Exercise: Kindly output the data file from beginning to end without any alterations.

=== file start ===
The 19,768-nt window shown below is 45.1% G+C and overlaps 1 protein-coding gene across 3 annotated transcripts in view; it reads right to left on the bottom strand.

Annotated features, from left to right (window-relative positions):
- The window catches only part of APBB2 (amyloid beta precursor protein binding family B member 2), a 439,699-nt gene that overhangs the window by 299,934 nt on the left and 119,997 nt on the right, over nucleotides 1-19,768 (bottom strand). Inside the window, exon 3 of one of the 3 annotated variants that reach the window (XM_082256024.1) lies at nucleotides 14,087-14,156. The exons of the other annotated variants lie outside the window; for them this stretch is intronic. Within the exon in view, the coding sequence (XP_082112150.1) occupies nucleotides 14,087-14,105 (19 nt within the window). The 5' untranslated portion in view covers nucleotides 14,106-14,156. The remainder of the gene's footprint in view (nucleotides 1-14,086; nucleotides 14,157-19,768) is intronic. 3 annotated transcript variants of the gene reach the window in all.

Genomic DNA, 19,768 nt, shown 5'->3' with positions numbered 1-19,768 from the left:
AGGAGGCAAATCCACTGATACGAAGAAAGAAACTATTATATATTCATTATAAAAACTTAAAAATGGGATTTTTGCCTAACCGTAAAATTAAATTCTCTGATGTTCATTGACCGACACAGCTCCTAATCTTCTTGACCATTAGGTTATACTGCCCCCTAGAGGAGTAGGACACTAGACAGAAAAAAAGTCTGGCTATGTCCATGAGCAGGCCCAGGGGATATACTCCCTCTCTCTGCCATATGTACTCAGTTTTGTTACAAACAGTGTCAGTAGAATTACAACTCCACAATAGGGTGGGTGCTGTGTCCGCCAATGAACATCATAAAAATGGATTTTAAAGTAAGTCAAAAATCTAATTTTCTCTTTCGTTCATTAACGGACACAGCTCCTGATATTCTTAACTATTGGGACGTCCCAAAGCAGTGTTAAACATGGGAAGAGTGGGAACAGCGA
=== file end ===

The 19,768-nt window shown below is 45.1% G+C and overlaps 1 protein-coding gene across 3 annotated transcripts in view; it reads right to left on the bottom strand.

Annotated features, from left to right (window-relative positions):
- The window catches only part of APBB2 (amyloid beta precursor protein binding family B member 2), a 439,699-nt gene that overhangs the window by 299,934 nt on the left and 119,997 nt on the right, over nucleotides 1-19,768 (bottom strand). Inside the window, exon 3 of one of the 3 annotated variants that reach the window (XM_082256024.1) lies at nucleotides 14,087-14,156. The exons of the other annotated variants lie outside the window; for them this stretch is intronic. Within the exon in view, the coding sequence (XP_082112150.1) occupies nucleotides 14,087-14,105 (19 nt within the window). The 5' untranslated portion in view covers nucleotides 14,106-14,156. The remainder of the gene's footprint in view (nucleotides 1-14,086; nucleotides 14,157-19,768) is intronic. 3 annotated transcript variants of the gene reach the window in all.

Genomic DNA, 19,768 nt, shown 5'->3' with positions numbered 1-19,768 from the left:
AGGAGGCAAATCCACTGATACGAAGAAAGAAACTATTATATATTCATTATAAAAACTTAAAAATGGGATTTTTGCCTAACCGTAAAATTAAATTCTCTGATGTTCATTGACCGACACAGCTCCTAATCTTCTTGACCATTAGGTTATACTGCCCCCTAGAGGAGTAGGACACTAGACAGAAAAAAAGTCTGGCTATGTCCATGAGCAGGCCCAGGGGATATACTCCCTCTCTCTGCCATATGTACTCAGTTTTGTTACAAACAGTGTCAGTAGAATTACAACTCCACAATAGGGTGGGTGCTGTGTCCGCCAATGAACATCATAAAAATGGATTTTAAAGTAAGTCAAAAATCTAATTTTCTCTTTCGTTCATTAACGGACACAGCTCCTGATATTCTTAACTATTGGGACGTCCCAAAGCAGTGTTAAACATGGGAAGAGTGGGAACAGCGA